Neurotrophic Factors and Parkinson’s Disease: Need for a Common Database and Systems Biology Models

The death of dopaminergic neurons in the substantia nigra is a major pathology underlying Parkinson’s disease. Therefore it makes a lot of sense to look to neurotrophic factors, the most potent mediators of neuronal survival identified to date, as promising therapeutic agents for saving these neurons. A new review paper “Repairing the parkinsonian brain with neurotrophic factors” (published February 2011 in Trends in Neurosciences) states that, so far, clinical trials of neurotrophic factors to treat Parkinson’s disease have been disappointing. Why?

An overview of glial cell line-derived neurotrophic factor (GDNF) signaling.
Figure 1. An overview of glial cell line-derived neurotrophic factor (GDNF) signaling. Figure 1 from “Repairing the parkinsonian brain with neurotrophic factors” by Liviu Aron and Rudiger Klein. Trends in Neurosciences, February 2011.

Details of molecular signal pathways are known for some neurotrophic factors. For example, one can follow the glial cell line-derived neurotrophic factor (GDNF) signal step-by-step (see Figure 1 above; for text describing the figure please see the review paper). Nevertheless, even for GDNF, the outcomes of the interactions are poorly understood and it remains to be determined what interactions actually promote survival of dopaminergic neurons. The authors of the review conclude that we simply do not know enough yet about how neurotrophic factors work.

The authors state that “the experimental evidence that neurotrophic factor disturbances alone cause Parkinson’s disease is currently weak.” Nevertheless, they cite the following to encourage continued research in this area:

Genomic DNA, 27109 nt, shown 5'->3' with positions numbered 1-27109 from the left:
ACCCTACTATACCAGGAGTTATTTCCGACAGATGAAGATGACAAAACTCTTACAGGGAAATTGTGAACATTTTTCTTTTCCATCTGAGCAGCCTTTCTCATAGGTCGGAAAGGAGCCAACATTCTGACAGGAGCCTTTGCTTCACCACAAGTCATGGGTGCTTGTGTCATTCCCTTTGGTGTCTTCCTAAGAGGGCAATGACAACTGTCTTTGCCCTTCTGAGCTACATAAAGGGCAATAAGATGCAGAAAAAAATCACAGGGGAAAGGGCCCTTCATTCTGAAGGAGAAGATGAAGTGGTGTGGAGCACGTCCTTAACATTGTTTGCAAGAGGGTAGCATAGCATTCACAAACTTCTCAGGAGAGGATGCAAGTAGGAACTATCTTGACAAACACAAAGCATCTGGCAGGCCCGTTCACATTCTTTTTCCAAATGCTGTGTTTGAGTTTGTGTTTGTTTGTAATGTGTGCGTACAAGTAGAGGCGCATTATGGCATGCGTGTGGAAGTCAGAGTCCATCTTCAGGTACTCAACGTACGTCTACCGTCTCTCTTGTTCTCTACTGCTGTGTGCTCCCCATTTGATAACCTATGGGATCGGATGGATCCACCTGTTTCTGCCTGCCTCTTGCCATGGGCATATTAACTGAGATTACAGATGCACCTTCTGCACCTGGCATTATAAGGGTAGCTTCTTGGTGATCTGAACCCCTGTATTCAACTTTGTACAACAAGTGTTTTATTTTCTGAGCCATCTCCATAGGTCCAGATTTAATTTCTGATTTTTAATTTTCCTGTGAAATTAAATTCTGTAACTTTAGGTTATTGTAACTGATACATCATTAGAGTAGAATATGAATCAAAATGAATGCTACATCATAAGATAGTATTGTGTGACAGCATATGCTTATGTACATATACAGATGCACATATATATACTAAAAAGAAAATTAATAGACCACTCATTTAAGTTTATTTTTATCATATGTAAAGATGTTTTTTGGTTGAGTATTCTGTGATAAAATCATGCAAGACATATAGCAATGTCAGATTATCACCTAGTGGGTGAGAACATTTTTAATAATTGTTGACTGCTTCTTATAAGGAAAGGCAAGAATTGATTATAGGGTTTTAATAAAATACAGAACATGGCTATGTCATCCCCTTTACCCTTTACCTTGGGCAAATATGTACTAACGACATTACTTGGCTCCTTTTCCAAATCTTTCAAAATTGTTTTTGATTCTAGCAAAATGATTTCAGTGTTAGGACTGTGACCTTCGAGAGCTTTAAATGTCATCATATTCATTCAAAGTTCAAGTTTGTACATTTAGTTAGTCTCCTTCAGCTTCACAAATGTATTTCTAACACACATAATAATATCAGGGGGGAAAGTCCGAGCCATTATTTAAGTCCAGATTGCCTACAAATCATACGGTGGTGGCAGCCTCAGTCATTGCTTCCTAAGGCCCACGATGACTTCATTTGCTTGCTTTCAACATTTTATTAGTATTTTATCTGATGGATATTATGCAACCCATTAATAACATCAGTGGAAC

• Parkinson’s disease-associated genes require an intact neurotrophic factor network to promote substantia nigra neuron survival during aging.
  • Changes induced by mutations in Parkinson’s disease-associated genes decrease the efficacy of neurotrophic factor signaling.
  • Shared substrates between neurotrophic factors and Parkinson’s disease-associated proteins might represent new targets for drug development in Parkinson’s disease.

Certainly research in neurotrophic factors and Parkinson’s disease must continue to move forward. Interestingly there were two sentences in the review’s conclusion that seemed tacked on and were not discussed:

  • The creation of a common database with results from standardized experiments could result in a systems biology approach in experimental Parkinson’s disease.
  • Mathematical models of neurotrophic factor action could then be used to predict and test new cellular targets.

Creating a common database and associated systems biology models may accelerate the field by enabling a broad set of scientists to understand the complex signaling pathways underlying neurotrophic factor function and the way they may be applied to helping Parkinson’s disease patients.